Preserving Archaeology in Greece: Cultural Property Advisory Committee (CPAC) to Consider Establishing A Bilateral Agreement to Protect Greek Archaeological Heritage
October 26, 2010
Thank you to the hundreds of people who showed their support by submitting letters to the Cultural Property Advisory Committee urging them to create a bilateral agreement with Greece to protect Greek cultural heritage!
On October 12, 2010, the State Department's Cultural Property Advisory Committee (CPAC) met to consider establishing a new Memorandum of Understanding with Greece (the Hellenic Republic) by which the United States will help preserve the country's rich archaeological heritage. Eleven AIA members testified about the importance of creating an MoU during the public portion of the hearing. Read AIA Member Laetitia La Follette's overview of the meeting.
The publication of Greece's request was an important opportunity for archaeologists and the general public to show their support as CPAC called for written comments from the public. The deadline for submitting a letter was September 22, 2010. This page gives you information about CPAC and gives a few suggestions for further reading.
The looting of sites damages archaeological contexts, hampering archaeologists' study of ancient remains and distorting our reconstruction of the past. Because our understanding of the past is dependent on our ability to recover, study, and interpret ancient sites and artifacts in their original context, the preservation of sites is critical to the creation of archaeological knowledge, as well as to the maintenance of cultural heritage. A commitment to stopping the import of looted cultural material will help to prevent the destruction of the archaeological record.
What is an MoU?
In 1983, Congress passed the Convention on Cultural Property Implementation Act (CPIA) that enables the United States to enter into agreements, known as Memoranda of Understanding (MoU), with individual countries to further protection of cultural resources. This legislation established the Cultural Property Advisory Committee (CPAC), which considers requests for the initiation or renewal of an MoU. An important component of each MoU is a commitment by the United States to restrict the import of undocumented archaeological objects. The goal is to reduce looting, which in Greece continues to destroy irreplaceable knowledge about the ancient world. To learn more about the history of the CPIA and the process by which an MoU is agreed to and renewed, you can download this overview.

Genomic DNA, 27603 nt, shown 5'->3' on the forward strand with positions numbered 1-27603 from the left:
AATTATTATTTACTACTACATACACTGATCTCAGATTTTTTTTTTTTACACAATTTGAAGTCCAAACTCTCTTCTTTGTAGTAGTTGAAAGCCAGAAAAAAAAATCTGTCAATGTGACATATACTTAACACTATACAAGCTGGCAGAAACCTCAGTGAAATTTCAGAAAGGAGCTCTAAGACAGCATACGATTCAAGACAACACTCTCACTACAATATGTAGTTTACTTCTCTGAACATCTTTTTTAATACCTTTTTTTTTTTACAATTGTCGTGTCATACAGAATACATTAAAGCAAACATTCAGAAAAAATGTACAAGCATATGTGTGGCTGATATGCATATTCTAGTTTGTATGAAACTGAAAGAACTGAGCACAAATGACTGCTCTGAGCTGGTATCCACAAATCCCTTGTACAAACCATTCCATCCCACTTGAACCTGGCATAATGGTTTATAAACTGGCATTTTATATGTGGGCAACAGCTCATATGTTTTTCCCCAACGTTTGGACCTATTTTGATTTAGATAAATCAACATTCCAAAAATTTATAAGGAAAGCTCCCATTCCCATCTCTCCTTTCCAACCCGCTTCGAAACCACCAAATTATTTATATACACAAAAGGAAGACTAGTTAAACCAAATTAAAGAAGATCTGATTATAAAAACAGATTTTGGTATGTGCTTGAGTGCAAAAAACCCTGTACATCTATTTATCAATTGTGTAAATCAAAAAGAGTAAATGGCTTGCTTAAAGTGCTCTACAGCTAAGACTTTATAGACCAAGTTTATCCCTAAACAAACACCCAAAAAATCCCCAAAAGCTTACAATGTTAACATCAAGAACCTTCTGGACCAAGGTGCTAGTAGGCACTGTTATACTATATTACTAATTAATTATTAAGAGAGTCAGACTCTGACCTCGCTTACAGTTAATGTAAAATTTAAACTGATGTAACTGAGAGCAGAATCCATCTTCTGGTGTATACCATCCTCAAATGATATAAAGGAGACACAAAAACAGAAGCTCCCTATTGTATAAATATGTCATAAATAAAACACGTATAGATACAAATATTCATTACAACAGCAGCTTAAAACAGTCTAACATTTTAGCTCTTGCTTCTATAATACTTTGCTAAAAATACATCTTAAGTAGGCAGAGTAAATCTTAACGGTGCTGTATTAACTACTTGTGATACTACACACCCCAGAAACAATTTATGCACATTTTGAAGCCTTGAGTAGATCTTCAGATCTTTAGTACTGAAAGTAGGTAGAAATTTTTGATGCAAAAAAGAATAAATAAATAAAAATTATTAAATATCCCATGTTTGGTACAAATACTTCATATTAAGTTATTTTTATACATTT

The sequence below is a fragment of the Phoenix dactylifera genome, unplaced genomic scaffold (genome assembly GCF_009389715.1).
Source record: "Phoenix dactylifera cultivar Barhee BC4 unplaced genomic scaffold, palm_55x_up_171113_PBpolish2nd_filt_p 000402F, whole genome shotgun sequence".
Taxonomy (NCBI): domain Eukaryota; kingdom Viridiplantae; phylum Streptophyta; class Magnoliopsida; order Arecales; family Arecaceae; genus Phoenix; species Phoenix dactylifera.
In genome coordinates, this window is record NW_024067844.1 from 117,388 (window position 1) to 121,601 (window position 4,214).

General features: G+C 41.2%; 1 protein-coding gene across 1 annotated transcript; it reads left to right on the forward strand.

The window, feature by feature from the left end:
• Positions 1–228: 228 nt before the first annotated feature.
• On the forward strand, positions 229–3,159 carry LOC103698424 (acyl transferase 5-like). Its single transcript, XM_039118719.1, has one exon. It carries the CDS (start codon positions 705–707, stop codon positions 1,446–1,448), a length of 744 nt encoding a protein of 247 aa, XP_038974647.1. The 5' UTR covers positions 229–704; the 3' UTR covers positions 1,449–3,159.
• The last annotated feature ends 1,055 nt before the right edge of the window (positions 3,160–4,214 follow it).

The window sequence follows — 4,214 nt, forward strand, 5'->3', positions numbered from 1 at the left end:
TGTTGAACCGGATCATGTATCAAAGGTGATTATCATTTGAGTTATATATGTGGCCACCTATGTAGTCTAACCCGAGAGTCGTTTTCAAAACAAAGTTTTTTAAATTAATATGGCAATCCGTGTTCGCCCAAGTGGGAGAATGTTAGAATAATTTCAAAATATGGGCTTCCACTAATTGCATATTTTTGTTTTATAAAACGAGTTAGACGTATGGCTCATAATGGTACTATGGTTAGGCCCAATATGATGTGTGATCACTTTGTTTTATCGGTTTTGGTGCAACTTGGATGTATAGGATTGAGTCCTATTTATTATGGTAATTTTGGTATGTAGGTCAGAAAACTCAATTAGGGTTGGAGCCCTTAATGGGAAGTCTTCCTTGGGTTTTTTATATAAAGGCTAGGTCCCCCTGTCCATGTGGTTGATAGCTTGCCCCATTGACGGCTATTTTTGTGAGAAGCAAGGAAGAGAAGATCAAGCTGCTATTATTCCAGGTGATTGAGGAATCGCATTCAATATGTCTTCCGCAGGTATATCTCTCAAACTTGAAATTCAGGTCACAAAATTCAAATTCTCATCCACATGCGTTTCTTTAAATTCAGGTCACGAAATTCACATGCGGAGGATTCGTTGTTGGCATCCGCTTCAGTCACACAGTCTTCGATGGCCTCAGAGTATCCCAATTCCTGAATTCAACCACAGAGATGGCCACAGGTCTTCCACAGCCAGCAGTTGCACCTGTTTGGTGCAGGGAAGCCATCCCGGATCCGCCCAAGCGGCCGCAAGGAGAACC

How can you help?
One of the first stages in reviewing the request for an MoU is assesment by the Cultural Property Advisory Committee (CPAC) and you or your organization can help by writing a letter that shows your support. CPAC will make four determinations in deciding whether to renew. These are:
This MoU is relevant to you if you have personal or professional experiences that give you an interest in protecting Greece’s archaeological resources. If you are a professor, teacher or student who has used or seen Greek art or objects of daily life in your courses, you have interest in protecting Greece’s cultural heritage. If you’ve done research in Greece, import restrictions protect your ability to study the ancient world and share your work with the public. The American public benefits from seeing well-documented objects on display in museum galleries. If you or your classes have seen pieces loaned from Greece at a local museum, you are a beneficiary of the current MoU and can write in support of its renewal.
The AIA has prepared two documents with more information about CPAC and MoUs:
State Department Websites
CPAC will discuss Egypt's recent request for import restrictions on archaeological materials and conduct an interim review of the Nicaragua MoU.
Nominate a deserving individual or institution for the CHM Award by May 1, 2014.
The bilateral agreement, extended for a period of 5 years, includes new categories of protected cultural materials.